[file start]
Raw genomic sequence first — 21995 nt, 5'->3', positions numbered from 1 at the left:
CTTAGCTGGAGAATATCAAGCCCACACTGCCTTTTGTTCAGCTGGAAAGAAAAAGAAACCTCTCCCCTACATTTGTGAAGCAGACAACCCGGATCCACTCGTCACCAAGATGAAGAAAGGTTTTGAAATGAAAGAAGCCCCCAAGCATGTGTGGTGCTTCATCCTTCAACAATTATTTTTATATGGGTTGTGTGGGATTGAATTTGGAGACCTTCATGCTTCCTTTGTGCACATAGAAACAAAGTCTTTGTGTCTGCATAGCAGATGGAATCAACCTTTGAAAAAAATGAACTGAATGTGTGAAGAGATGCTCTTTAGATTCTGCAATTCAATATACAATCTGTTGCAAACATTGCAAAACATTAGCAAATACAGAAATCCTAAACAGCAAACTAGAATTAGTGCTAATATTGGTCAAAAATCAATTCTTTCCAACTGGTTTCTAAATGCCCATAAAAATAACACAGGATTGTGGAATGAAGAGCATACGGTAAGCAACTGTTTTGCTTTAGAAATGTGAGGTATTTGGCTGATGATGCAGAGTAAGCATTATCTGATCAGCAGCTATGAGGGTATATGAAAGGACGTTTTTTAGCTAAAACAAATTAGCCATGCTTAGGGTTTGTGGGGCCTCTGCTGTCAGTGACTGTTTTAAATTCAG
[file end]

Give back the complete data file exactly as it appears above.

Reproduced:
Raw genomic sequence first — 21995 nt, 5'->3', positions numbered from 1 at the left:
CTTAGCTGGAGAATATCAAGCCCACACTGCCTTTTGTTCAGCTGGAAAGAAAAAGAAACCTCTCCCCTACATTTGTGAAGCAGACAACCCGGATCCACTCGTCACCAAGATGAAGAAAGGTTTTGAAATGAAAGAAGCCCCCAAGCATGTGTGGTGCTTCATCCTTCAACAATTATTTTTATATGGGTTGTGTGGGATTGAATTTGGAGACCTTCATGCTTCCTTTGTGCACATAGAAACAAAGTCTTTGTGTCTGCATAGCAGATGGAATCAACCTTTGAAAAAAATGAACTGAATGTGTGAAGAGATGCTCTTTAGATTCTGCAATTCAATATACAATCTGTTGCAAACATTGCAAAACATTAGCAAATACAGAAATCCTAAACAGCAAACTAGAATTAGTGCTAATATTGGTCAAAAATCAATTCTTTCCAACTGGTTTCTAAATGCCCATAAAAATAACACAGGATTGTGGAATGAAGAGCATACGGTAAGCAACTGTTTTGCTTTAGAAATGTGAGGTATTTGGCTGATGATGCAGAGTAAGCATTATCTGATCAGCAGCTATGAGGGTATATGAAAGGACGTTTTTTAGCTAAAACAAATTAGCCATGCTTAGGGTTTGTGGGGCCTCTGCTGTCAGTGACTGTTTTAAATTCAG